Data-Smart City Pod: The State of Digital Government

Episode Summary

In this episode, Professor Steve Goldsmith interviews David Eaves, author and lecturer in public policy at the Harvard Kennedy School. Eaves recently co-authored the 2020 State of Digital Transformation report, and the two discuss the publication, trends in digital governance, cross-sector collaboration, and the importance of government transparency.

Episode Notes

In this episode, Professor Steve Goldsmith interviews David Eaves, author and lecturer in public policy at the Harvard Kennedy School. Eaves recently co-authored the 2020 State of Digital Transformation report, and the two discuss the publication, trends in digital governance, cross-sector collaboration, and the importance of government transparency.

About Data-Smart City Pod

New from the Ash Center for Democratic Governance and Innovation, the Data-Smart City Pod brings on top innovators and leading industry, academic, and government officials to discuss data, innovation, and government. This podcast serves as a central resource for cities and individuals interested in the intersection of government and innovations, the adoption of data projects on the local government level, and how to become data smart. Hosted by Stephen Goldsmith, former Deputy Mayor of New York,  Mayor of Indianapolis, and current Professor at Harvard Kennedy School.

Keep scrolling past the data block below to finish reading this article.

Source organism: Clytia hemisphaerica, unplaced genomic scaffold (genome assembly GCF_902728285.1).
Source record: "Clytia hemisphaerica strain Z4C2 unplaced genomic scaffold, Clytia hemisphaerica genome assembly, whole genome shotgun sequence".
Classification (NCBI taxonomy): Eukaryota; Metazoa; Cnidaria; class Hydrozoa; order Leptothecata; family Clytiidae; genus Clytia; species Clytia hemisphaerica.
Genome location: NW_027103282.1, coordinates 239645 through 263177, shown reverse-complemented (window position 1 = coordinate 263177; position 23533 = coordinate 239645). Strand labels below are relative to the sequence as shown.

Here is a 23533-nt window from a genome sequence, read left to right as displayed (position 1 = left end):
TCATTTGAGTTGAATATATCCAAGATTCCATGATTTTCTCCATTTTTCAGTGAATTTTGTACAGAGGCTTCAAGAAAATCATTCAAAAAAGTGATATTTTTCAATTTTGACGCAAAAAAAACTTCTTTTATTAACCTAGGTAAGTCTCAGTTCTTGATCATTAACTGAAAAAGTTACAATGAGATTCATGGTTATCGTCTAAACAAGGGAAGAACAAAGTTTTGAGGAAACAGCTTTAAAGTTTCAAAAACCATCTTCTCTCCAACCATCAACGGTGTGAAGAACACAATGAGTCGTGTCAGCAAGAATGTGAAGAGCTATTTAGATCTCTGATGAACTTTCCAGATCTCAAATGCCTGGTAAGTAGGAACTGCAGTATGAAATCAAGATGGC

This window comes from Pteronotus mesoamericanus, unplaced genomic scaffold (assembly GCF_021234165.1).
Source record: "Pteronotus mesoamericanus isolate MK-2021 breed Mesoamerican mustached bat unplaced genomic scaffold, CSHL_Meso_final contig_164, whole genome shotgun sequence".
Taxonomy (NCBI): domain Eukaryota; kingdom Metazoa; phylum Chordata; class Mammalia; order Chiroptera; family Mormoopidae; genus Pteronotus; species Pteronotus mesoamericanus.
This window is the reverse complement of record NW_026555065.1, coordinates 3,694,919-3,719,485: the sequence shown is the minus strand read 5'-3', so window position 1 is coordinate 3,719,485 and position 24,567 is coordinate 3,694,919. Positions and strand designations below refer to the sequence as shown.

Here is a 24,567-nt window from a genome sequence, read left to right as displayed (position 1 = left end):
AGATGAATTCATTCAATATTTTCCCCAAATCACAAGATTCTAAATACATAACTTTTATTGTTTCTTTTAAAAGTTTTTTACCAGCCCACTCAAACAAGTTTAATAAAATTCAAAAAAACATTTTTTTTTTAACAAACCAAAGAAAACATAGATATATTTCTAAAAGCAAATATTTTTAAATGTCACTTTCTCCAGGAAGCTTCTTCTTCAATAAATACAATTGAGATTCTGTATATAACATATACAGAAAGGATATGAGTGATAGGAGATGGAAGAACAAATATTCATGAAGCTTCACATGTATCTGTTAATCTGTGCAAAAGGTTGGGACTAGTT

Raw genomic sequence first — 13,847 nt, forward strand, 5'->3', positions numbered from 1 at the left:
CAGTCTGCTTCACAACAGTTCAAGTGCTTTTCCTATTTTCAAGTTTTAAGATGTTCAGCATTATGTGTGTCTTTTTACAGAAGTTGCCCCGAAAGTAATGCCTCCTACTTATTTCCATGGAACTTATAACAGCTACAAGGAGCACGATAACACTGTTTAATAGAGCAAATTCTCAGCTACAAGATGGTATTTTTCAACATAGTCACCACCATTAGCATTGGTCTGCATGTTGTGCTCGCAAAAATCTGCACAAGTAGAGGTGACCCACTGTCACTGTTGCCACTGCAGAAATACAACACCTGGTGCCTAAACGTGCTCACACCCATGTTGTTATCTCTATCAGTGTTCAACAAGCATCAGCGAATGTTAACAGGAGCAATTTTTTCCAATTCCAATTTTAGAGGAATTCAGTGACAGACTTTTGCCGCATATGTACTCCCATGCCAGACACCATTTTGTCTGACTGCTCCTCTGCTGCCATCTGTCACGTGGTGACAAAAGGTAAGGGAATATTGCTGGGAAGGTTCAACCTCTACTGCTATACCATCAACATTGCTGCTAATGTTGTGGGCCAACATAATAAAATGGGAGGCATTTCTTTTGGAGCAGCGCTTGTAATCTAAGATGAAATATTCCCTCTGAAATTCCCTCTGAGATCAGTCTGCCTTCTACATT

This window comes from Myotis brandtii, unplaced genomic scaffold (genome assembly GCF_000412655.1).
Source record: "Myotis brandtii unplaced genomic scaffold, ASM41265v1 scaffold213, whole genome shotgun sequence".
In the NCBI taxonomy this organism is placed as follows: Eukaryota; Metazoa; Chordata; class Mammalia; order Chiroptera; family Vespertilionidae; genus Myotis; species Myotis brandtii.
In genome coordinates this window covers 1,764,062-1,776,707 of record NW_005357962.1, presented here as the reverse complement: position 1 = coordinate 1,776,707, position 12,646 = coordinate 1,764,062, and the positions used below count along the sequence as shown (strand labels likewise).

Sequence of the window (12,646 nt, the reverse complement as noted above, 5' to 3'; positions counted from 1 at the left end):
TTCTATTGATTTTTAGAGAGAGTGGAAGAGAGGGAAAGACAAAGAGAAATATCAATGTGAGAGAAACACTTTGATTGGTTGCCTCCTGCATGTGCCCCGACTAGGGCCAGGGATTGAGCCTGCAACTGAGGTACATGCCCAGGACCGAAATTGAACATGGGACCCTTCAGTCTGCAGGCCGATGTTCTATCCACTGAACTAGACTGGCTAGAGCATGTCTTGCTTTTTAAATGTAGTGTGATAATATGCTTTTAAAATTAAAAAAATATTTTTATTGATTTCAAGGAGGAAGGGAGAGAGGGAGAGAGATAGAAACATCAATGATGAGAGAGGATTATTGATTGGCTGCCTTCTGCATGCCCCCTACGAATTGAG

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Music credit: Summer-Man by Ketsa

About Data-Smart City Solutions

Data-Smart City Solutions, housed at the Ash Center at Harvard Kennedy School, is working to catalyze the adoption of data projects on the local government level by serving as a central resource for cities interested in this emerging field. We highlight best practices, top innovators, and promising case studies while also connecting leading industry, academic, and government officials. Our research focus is the intersection of government and data, ranging from open data and predictive analytics to civic engagement technology. We seek to promote the combination of integrated, cross-agency data with community data to better discover and preemptively address civic problems. To learn more visit us online and follow us on Twitter